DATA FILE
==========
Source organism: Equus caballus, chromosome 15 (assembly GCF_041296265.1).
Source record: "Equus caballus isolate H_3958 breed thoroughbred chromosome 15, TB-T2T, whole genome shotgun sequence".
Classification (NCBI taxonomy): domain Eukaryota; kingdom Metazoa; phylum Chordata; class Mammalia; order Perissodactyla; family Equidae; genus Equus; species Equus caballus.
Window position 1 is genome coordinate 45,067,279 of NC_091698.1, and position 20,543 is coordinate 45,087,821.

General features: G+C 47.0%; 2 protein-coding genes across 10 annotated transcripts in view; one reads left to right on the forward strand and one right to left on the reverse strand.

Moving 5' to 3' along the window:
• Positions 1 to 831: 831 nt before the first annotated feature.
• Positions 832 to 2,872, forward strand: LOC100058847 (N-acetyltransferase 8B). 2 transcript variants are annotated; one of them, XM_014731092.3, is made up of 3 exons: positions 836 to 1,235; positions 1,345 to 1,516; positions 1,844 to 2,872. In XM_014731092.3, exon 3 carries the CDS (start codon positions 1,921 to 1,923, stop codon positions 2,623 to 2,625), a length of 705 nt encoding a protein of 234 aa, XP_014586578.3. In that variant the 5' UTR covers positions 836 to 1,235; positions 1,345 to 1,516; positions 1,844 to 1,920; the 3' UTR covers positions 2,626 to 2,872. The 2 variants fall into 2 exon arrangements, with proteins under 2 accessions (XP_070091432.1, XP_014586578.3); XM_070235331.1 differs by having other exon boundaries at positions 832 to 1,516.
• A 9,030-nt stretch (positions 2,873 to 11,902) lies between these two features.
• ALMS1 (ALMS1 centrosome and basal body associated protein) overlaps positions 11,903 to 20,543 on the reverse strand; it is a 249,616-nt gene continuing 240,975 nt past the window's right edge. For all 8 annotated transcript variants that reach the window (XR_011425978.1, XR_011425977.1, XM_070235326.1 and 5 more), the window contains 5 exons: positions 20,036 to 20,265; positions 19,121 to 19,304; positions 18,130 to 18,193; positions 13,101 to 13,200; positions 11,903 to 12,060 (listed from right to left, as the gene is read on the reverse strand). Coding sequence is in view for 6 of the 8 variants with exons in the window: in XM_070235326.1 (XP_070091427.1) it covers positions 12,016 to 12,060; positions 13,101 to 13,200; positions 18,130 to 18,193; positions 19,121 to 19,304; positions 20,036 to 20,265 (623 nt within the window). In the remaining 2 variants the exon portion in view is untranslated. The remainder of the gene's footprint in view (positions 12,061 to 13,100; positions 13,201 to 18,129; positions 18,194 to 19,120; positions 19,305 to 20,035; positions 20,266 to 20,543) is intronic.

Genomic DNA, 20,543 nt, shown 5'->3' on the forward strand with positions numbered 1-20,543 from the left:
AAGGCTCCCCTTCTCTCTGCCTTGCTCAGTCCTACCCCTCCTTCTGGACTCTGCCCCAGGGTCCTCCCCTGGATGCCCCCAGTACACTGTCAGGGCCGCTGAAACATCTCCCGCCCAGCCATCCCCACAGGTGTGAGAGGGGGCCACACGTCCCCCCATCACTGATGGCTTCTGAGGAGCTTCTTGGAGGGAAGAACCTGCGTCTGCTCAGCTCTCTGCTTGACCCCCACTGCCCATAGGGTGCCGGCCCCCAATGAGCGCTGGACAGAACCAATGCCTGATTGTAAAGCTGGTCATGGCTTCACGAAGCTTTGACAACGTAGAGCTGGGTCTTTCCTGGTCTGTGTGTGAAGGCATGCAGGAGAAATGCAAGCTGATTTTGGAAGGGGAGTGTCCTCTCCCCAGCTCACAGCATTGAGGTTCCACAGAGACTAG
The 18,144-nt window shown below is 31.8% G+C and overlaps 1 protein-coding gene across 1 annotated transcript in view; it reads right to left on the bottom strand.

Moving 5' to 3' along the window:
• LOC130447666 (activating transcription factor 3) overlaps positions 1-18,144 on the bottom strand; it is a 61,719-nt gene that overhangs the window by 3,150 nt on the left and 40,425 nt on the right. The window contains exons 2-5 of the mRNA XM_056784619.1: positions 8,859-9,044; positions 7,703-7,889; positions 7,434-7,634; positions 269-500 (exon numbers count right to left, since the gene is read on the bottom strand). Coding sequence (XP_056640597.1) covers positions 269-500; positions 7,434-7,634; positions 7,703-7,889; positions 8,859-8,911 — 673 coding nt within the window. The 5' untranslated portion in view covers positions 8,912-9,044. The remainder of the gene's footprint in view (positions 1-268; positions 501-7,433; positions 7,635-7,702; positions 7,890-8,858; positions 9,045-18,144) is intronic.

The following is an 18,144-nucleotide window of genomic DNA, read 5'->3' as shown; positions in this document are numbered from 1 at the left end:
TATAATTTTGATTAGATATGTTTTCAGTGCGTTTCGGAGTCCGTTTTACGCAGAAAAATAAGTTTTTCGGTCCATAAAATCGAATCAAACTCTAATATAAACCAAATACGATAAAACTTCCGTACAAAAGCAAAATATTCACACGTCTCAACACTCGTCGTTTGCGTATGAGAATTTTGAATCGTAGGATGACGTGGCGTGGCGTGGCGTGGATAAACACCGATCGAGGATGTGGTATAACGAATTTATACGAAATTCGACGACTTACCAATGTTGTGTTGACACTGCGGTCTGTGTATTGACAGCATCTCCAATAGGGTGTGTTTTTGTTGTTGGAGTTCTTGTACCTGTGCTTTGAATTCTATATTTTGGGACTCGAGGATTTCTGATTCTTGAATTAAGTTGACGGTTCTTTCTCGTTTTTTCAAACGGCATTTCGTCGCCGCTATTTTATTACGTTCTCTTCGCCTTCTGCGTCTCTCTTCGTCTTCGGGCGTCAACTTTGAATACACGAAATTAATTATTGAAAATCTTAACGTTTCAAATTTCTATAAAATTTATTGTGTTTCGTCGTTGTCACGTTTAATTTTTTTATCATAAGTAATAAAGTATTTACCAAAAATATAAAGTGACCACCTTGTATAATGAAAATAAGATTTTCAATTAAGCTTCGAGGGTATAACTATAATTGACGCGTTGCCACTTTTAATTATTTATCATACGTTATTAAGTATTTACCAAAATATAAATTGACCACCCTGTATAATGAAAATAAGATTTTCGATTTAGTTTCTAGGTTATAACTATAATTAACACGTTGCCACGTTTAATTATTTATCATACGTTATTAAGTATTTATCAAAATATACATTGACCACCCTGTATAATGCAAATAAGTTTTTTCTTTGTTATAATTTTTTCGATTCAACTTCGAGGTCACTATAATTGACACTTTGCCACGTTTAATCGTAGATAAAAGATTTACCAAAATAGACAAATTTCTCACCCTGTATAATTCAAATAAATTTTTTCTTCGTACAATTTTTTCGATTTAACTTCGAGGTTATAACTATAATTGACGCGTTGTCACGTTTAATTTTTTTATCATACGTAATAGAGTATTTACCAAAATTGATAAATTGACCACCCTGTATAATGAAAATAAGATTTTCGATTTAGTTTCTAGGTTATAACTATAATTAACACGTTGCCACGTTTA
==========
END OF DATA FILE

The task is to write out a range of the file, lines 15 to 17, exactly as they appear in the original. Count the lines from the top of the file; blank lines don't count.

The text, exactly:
• LOC130447666 (activating transcription factor 3) overlaps positions 1-18,144 on the bottom strand; it is a 61,719-nt gene that overhangs the window by 3,150 nt on the left and 40,425 nt on the right. The window contains exons 2-5 of the mRNA XM_056784619.1: positions 8,859-9,044; positions 7,703-7,889; positions 7,434-7,634; positions 269-500 (exon numbers count right to left, since the gene is read on the bottom strand). Coding sequence (XP_056640597.1) covers positions 269-500; positions 7,434-7,634; positions 7,703-7,889; positions 8,859-8,911 — 673 coding nt within the window. The 5' untranslated portion in view covers positions 8,912-9,044. The remainder of the gene's footprint in view (positions 1-268; positions 501-7,433; positions 7,635-7,702; positions 7,890-8,858; positions 9,045-18,144) is intronic.

The following is an 18,144-nucleotide window of genomic DNA, read 5'->3' as shown; positions in this document are numbered from 1 at the left end:
TATAATTTTGATTAGATATGTTTTCAGTGCGTTTCGGAGTCCGTTTTACGCAGAAAAATAAGTTTTTCGGTCCATAAAATCGAATCAAACTCTAATATAAACCAAATACGATAAAACTTCCGTACAAAAGCAAAATATTCACACGTCTCAACACTCGTCGTTTGCGTATGAGAATTTTGAATCGTAGGATGACGTGGCGTGGCGTGGCGTGGATAAACACCGATCGAGGATGTGGTATAACGAATTTATACGAAATTCGACGACTTACCAATGTTGTGTTGACACTGCGGTCTGTGTATTGACAGCATCTCCAATAGGGTGTGTTTTTGTTGTTGGAGTTCTTGTACCTGTGCTTTGAATTCTATATTTTGGGACTCGAGGATTTCTGATTCTTGAATTAAGTTGACGGTTCTTTCTCGTTTTTTCAAACGGCATTTCGTCGCCGCTATTTTATTACGTTCTCTTCGCCTTCTGCGTCTCTCTTCGTCTTCGGGCGTCAACTTTGAATACACGAAATTAATTATTGAAAATCTTAACGTTTCAAATTTCTATAAAATTTATTGTGTTTCGTCGTTGTCACGTTTAATTTTTTTATCATAAGTAATAAAGTATTTACCAAAAATATAAAGTGACCACCTTGTATAATGAAAATAAGATTTTCAATTAAGCTTCGAGGGTATAACTATAATTGACGCGTTGCCACTTTTAATTATTTATCATACGTTATTAAGTATTTACCAAAATATAAATTGACCACCCTGTATAATGAAAATAAGATTTTCGATTTAGTTTCTAGGTTATAACTATAATTAACACGTTGCCACGTTTAATTATTTATCATACGTTATTAAGTATTTATCAAAATATACATTGACCACCCTGTATAATGCAAATAAGTTTTTTCTTTGTTATAATTTTTTCGATTCAACTTCGAGGTCACTATAATTGACACTTTGCCACGTTTAATCGTAGATAAAAGATTTACCAAAATAGACAAATTTCTCACCCTGTATAATTCAAATAAATTTTTTCTTCGTACAATTTTTTCGATTTAACTTCGAGGTTATAACTATAATTGACGCGTTGTCACGTTTAATTTTTTTATCATACGTAATAGAGTATTTACCAAAATTGATAAATTGACCACCCTGTATAATGAAAATAAGATTTTCGATTTAGTTTCTAGGTTATAACTATAATTAACACGTTGCCACGTTTA